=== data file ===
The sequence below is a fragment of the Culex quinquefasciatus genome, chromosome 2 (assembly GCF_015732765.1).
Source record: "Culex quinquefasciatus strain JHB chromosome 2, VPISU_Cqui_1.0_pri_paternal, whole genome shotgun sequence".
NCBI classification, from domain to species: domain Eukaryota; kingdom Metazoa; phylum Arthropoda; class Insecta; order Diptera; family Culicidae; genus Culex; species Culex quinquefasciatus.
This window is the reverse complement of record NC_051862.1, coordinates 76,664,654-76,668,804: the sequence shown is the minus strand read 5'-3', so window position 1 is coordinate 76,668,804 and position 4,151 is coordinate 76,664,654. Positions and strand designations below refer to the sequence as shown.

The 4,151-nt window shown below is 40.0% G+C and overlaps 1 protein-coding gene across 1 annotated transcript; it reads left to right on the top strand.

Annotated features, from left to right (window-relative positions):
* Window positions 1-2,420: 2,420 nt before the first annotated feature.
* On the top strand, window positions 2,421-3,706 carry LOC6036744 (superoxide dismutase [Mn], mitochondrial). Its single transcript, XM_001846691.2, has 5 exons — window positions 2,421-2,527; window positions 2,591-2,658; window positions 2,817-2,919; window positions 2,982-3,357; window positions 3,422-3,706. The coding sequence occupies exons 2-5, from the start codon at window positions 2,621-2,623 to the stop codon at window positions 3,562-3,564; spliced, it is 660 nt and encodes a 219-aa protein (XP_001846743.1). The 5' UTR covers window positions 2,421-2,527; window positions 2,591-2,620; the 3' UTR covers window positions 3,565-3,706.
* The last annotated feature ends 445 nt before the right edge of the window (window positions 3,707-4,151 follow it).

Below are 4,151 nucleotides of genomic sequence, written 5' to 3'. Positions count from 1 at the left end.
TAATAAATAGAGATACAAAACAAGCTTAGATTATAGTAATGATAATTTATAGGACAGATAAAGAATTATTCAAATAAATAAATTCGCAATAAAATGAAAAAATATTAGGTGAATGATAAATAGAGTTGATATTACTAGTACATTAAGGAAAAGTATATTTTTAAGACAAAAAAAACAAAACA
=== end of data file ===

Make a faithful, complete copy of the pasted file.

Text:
The sequence below is a fragment of the Culex quinquefasciatus genome, chromosome 2 (assembly GCF_015732765.1).
Source record: "Culex quinquefasciatus strain JHB chromosome 2, VPISU_Cqui_1.0_pri_paternal, whole genome shotgun sequence".
NCBI classification, from domain to species: domain Eukaryota; kingdom Metazoa; phylum Arthropoda; class Insecta; order Diptera; family Culicidae; genus Culex; species Culex quinquefasciatus.
This window is the reverse complement of record NC_051862.1, coordinates 76,664,654-76,668,804: the sequence shown is the minus strand read 5'-3', so window position 1 is coordinate 76,668,804 and position 4,151 is coordinate 76,664,654. Positions and strand designations below refer to the sequence as shown.

The 4,151-nt window shown below is 40.0% G+C and overlaps 1 protein-coding gene across 1 annotated transcript; it reads left to right on the top strand.

Annotated features, from left to right (window-relative positions):
* Window positions 1-2,420: 2,420 nt before the first annotated feature.
* On the top strand, window positions 2,421-3,706 carry LOC6036744 (superoxide dismutase [Mn], mitochondrial). Its single transcript, XM_001846691.2, has 5 exons — window positions 2,421-2,527; window positions 2,591-2,658; window positions 2,817-2,919; window positions 2,982-3,357; window positions 3,422-3,706. The coding sequence occupies exons 2-5, from the start codon at window positions 2,621-2,623 to the stop codon at window positions 3,562-3,564; spliced, it is 660 nt and encodes a 219-aa protein (XP_001846743.1). The 5' UTR covers window positions 2,421-2,527; window positions 2,591-2,620; the 3' UTR covers window positions 3,565-3,706.
* The last annotated feature ends 445 nt before the right edge of the window (window positions 3,707-4,151 follow it).

Below are 4,151 nucleotides of genomic sequence, written 5' to 3'. Positions count from 1 at the left end.
TAATAAATAGAGATACAAAACAAGCTTAGATTATAGTAATGATAATTTATAGGACAGATAAAGAATTATTCAAATAAATAAATTCGCAATAAAATGAAAAAATATTAGGTGAATGATAAATAGAGTTGATATTACTAGTACATTAAGGAAAAGTATATTTTTAAGACAAAAAAAACAAAACA